You can either take your traveller out directly, put some money in a card with instructions on how to use it, or buy a gift voucher for something you think they’ll like.
Both Context Travel and Urban Adventures have gift certificates available for purchase, and you can set your own value. Check the price of tours in the location the traveller will be to get an idea of how much to make the voucher out for.
Or you could just book them on to the tour of their choice direct from the company. We like Intrepid for longer journeys and Stray for hop-on hop-off trips in New Zealand, Australia, and Asia.
For our tenth wedding anniversary, Craig’s parents shouted us a stay in a lovely hotel in Spain. It was a fantastic present! Do the same by buying a gift card from AirBnB or your favourite hotel chain.
We all like to be entertained! There are heaps of options for entertainment gifts, such as gift vouchers for the theatre or the cinema in your traveller’s location, or digital entertainment. My mother often buys us iTunes gift cards as a present, which we can redeem for all sorts of things on the iTunes store.
You could also consider a travel-themed game like Ticket To Ride or Thurn und Taxis. Get a printed copy for travellers with a base, or a digital version for nomads.
We’ve been playing a lot of Ticket to Ride online with our nephews recently — we’re in New Zealand and they’re in Australia, but we start a Zoom call and set up an online game, and all play on our phones or tablets. It’s great! If you find a game you like to play with the travellers in your life, expansions can be a good gift for the future.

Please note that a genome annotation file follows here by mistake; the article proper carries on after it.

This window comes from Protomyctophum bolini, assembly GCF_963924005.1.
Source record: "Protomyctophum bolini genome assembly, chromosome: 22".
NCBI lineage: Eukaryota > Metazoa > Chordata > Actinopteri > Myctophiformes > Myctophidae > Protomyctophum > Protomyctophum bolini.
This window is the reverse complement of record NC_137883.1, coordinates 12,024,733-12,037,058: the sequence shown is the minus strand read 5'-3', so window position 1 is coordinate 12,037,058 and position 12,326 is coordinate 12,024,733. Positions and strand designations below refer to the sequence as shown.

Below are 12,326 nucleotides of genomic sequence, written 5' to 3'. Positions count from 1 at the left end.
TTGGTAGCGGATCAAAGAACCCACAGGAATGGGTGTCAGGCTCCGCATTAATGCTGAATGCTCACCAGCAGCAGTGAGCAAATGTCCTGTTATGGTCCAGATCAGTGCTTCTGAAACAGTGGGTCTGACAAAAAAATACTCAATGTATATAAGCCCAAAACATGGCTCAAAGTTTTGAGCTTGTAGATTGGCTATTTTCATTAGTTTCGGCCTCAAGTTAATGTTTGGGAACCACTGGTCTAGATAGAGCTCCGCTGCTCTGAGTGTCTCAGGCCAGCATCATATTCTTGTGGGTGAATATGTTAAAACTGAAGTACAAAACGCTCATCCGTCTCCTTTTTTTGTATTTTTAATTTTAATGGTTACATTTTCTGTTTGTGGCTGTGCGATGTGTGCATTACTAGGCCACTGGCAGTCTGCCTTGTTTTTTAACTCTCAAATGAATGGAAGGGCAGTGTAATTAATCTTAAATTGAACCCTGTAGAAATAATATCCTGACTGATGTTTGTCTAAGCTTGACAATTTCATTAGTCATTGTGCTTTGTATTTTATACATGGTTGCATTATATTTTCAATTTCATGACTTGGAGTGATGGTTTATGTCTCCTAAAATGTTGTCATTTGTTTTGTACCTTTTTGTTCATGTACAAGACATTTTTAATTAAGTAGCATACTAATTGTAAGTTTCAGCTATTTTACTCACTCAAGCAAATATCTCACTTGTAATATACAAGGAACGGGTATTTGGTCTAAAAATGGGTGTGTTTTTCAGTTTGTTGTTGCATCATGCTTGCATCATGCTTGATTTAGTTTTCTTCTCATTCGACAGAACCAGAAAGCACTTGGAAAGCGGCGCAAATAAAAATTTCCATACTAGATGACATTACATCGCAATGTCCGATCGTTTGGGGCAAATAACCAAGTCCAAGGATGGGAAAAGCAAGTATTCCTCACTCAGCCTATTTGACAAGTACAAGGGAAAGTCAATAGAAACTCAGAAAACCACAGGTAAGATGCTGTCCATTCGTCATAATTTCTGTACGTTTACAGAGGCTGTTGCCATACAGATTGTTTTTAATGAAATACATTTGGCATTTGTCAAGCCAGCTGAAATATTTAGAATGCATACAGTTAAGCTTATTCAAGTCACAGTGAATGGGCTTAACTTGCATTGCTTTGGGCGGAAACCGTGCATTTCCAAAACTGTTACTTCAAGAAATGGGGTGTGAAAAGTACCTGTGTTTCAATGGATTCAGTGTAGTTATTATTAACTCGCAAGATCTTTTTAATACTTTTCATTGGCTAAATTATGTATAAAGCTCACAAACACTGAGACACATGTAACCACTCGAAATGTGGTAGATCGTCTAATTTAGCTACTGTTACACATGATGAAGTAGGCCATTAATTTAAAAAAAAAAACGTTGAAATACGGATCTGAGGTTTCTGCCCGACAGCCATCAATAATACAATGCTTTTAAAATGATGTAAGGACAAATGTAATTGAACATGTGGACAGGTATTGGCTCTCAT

Perhaps your traveller really just has everything they need; so give them the gift of giving. We love Kiva, which allows people to lend small amounts of money to people who need it. A gift certificate for Kiva lets your traveller choose borrowers to support, and when the loan is repaid, they can relend it. It’s brilliant. (Join our team of lenders, together we’ve lent over $50,000!)
Charities like World Vision and Tear Fund have gift catalogues that allow you to give a gift to someone in the developing world in the name of your traveller. Or you could make a donation in their name to your charity of choice and let them know you’ve done so in their card.
One year, Craig decided that it was ridiculous that I was carrying 12 books in my backpack, and bought me a Kindle. It was an excellent gift that my back continues to be thankful for. If your traveller already has one, how about a case? You could also consider upgrading their phone or going the whole hog and buying a fancy computer. Let me tell you, I certainly wouldn’t mind if someone gave me a new MacBook for Christmas.
We’ve found our Plox power brick to be an absolute essential for recharging phones when electricity isn’t available, and noise cancelling headphones can ensure a bit of a rest in noisy environments. Craig swore by his Sleepphones until they died in his luggage one sad day — a good choice for a traveller who listens to podcasts or music as they fall asleep.
Beautiful things are often small and don’t take up much space, but can be truly meaningful. Some friends once gave me a beautiful Kiwi necklace as a going-away present, and I wear it regularly. You could also consider a Pandora charm if your traveller has a Pandora bracelet, or have a custom-made necklace made.
If you want something unique, check out this beautiful jewellery made from crockery shards by a friend of ours. Many of the designs are suitable for men or women.
You might think the traveller in your life is the hardest person in the world to buy for, but I’m sure you’ll find the perfect gift. And if all else fails, there’s always chocolate.
What’s the best travel gift you’ve ever received? Do you prefer receiving an experience as a present, or something you can actually unwrap?